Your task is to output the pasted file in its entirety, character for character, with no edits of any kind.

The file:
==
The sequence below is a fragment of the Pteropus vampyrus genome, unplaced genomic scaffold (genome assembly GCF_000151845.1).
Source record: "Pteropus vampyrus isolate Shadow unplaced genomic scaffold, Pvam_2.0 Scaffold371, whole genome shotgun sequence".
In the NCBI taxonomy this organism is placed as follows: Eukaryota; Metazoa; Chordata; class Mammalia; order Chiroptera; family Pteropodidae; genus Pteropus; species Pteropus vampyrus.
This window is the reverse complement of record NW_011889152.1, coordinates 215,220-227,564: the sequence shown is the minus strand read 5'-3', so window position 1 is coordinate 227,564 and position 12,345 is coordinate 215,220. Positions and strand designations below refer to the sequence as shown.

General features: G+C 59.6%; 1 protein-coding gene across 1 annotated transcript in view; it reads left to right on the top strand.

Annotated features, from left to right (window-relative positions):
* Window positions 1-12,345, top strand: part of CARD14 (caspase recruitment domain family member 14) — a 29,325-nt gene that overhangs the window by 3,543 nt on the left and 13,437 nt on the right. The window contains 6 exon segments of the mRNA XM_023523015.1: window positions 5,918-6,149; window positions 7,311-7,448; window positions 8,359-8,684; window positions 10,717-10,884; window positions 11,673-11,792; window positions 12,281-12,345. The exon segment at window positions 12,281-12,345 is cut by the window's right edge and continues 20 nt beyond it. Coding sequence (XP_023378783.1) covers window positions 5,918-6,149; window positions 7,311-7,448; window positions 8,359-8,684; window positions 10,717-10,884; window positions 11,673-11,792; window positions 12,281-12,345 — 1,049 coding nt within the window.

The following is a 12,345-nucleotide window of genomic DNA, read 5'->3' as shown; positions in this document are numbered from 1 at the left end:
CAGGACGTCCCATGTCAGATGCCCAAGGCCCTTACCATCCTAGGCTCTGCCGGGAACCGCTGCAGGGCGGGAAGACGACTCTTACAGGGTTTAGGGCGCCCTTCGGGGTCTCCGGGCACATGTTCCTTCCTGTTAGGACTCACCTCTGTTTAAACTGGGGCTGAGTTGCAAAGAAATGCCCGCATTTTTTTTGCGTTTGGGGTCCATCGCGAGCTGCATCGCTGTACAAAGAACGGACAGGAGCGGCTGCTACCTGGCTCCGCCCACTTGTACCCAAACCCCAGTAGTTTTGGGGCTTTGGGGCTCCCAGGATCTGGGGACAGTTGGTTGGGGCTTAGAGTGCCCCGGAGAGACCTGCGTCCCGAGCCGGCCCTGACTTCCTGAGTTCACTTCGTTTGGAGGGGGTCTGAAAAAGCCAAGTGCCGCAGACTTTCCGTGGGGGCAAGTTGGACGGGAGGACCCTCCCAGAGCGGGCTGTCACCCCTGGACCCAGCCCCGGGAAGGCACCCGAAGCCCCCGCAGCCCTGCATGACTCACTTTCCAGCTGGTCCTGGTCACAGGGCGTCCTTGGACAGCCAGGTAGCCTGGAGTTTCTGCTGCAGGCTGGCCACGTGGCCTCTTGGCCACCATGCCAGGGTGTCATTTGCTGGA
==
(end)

The sequence below is a fragment of the Pteropus vampyrus genome, unplaced genomic scaffold (genome assembly GCF_000151845.1).
Source record: "Pteropus vampyrus isolate Shadow unplaced genomic scaffold, Pvam_2.0 Scaffold371, whole genome shotgun sequence".
In the NCBI taxonomy this organism is placed as follows: Eukaryota; Metazoa; Chordata; class Mammalia; order Chiroptera; family Pteropodidae; genus Pteropus; species Pteropus vampyrus.
This window is the reverse complement of record NW_011889152.1, coordinates 215,220-227,564: the sequence shown is the minus strand read 5'-3', so window position 1 is coordinate 227,564 and position 12,345 is coordinate 215,220. Positions and strand designations below refer to the sequence as shown.

General features: G+C 59.6%; 1 protein-coding gene across 1 annotated transcript in view; it reads left to right on the top strand.

Annotated features, from left to right (window-relative positions):
* Window positions 1-12,345, top strand: part of CARD14 (caspase recruitment domain family member 14) — a 29,325-nt gene that overhangs the window by 3,543 nt on the left and 13,437 nt on the right. The window contains 6 exon segments of the mRNA XM_023523015.1: window positions 5,918-6,149; window positions 7,311-7,448; window positions 8,359-8,684; window positions 10,717-10,884; window positions 11,673-11,792; window positions 12,281-12,345. The exon segment at window positions 12,281-12,345 is cut by the window's right edge and continues 20 nt beyond it. Coding sequence (XP_023378783.1) covers window positions 5,918-6,149; window positions 7,311-7,448; window positions 8,359-8,684; window positions 10,717-10,884; window positions 11,673-11,792; window positions 12,281-12,345 — 1,049 coding nt within the window.

The following is a 12,345-nucleotide window of genomic DNA, read 5'->3' as shown; positions in this document are numbered from 1 at the left end:
CAGGACGTCCCATGTCAGATGCCCAAGGCCCTTACCATCCTAGGCTCTGCCGGGAACCGCTGCAGGGCGGGAAGACGACTCTTACAGGGTTTAGGGCGCCCTTCGGGGTCTCCGGGCACATGTTCCTTCCTGTTAGGACTCACCTCTGTTTAAACTGGGGCTGAGTTGCAAAGAAATGCCCGCATTTTTTTTGCGTTTGGGGTCCATCGCGAGCTGCATCGCTGTACAAAGAACGGACAGGAGCGGCTGCTACCTGGCTCCGCCCACTTGTACCCAAACCCCAGTAGTTTTGGGGCTTTGGGGCTCCCAGGATCTGGGGACAGTTGGTTGGGGCTTAGAGTGCCCCGGAGAGACCTGCGTCCCGAGCCGGCCCTGACTTCCTGAGTTCACTTCGTTTGGAGGGGGTCTGAAAAAGCCAAGTGCCGCAGACTTTCCGTGGGGGCAAGTTGGACGGGAGGACCCTCCCAGAGCGGGCTGTCACCCCTGGACCCAGCCCCGGGAAGGCACCCGAAGCCCCCGCAGCCCTGCATGACTCACTTTCCAGCTGGTCCTGGTCACAGGGCGTCCTTGGACAGCCAGGTAGCCTGGAGTTTCTGCTGCAGGCTGGCCACGTGGCCTCTTGGCCACCATGCCAGGGTGTCATTTGCTGGA